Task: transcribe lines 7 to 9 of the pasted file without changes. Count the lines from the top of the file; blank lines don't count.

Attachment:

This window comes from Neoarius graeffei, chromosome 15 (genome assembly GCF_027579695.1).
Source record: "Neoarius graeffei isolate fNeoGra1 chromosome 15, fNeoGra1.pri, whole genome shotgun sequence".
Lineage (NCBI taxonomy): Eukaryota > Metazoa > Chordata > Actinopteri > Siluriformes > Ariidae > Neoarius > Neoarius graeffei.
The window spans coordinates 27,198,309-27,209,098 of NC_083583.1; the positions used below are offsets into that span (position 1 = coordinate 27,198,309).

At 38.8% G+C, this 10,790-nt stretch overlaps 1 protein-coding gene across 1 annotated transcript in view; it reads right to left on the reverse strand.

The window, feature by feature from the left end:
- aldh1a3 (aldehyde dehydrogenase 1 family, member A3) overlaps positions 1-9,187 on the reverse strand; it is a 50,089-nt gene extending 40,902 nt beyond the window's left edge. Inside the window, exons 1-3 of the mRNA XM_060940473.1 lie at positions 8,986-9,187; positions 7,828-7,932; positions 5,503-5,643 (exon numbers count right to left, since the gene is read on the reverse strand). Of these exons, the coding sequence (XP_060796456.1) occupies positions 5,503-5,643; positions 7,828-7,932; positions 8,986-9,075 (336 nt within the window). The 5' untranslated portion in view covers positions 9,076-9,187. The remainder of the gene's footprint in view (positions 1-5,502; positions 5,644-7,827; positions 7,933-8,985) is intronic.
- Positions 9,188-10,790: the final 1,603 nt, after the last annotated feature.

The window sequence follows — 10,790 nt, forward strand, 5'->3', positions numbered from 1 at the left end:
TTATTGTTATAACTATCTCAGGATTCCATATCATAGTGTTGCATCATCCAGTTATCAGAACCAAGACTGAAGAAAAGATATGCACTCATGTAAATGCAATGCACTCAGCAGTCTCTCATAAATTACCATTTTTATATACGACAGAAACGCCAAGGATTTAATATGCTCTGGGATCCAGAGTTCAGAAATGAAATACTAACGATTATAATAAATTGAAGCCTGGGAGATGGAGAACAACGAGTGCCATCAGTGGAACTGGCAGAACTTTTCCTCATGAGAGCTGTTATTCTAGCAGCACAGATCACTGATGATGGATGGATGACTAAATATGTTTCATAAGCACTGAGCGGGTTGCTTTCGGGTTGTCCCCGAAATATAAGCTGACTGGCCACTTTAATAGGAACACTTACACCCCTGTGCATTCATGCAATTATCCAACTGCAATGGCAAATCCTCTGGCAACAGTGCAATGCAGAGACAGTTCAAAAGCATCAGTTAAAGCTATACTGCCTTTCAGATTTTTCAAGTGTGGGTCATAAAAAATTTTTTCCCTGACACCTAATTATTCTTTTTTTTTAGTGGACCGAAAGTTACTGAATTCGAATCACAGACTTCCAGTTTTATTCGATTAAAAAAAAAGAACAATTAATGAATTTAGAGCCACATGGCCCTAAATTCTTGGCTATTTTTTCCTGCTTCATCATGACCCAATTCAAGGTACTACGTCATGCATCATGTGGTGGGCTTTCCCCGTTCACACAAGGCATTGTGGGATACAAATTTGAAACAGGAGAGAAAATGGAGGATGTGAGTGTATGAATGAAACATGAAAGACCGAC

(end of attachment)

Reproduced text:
- aldh1a3 (aldehyde dehydrogenase 1 family, member A3) overlaps positions 1-9,187 on the reverse strand; it is a 50,089-nt gene extending 40,902 nt beyond the window's left edge. Inside the window, exons 1-3 of the mRNA XM_060940473.1 lie at positions 8,986-9,187; positions 7,828-7,932; positions 5,503-5,643 (exon numbers count right to left, since the gene is read on the reverse strand). Of these exons, the coding sequence (XP_060796456.1) occupies positions 5,503-5,643; positions 7,828-7,932; positions 8,986-9,075 (336 nt within the window). The 5' untranslated portion in view covers positions 9,076-9,187. The remainder of the gene's footprint in view (positions 1-5,502; positions 5,644-7,827; positions 7,933-8,985) is intronic.
- Positions 9,188-10,790: the final 1,603 nt, after the last annotated feature.

The window sequence follows — 10,790 nt, forward strand, 5'->3', positions numbered from 1 at the left end: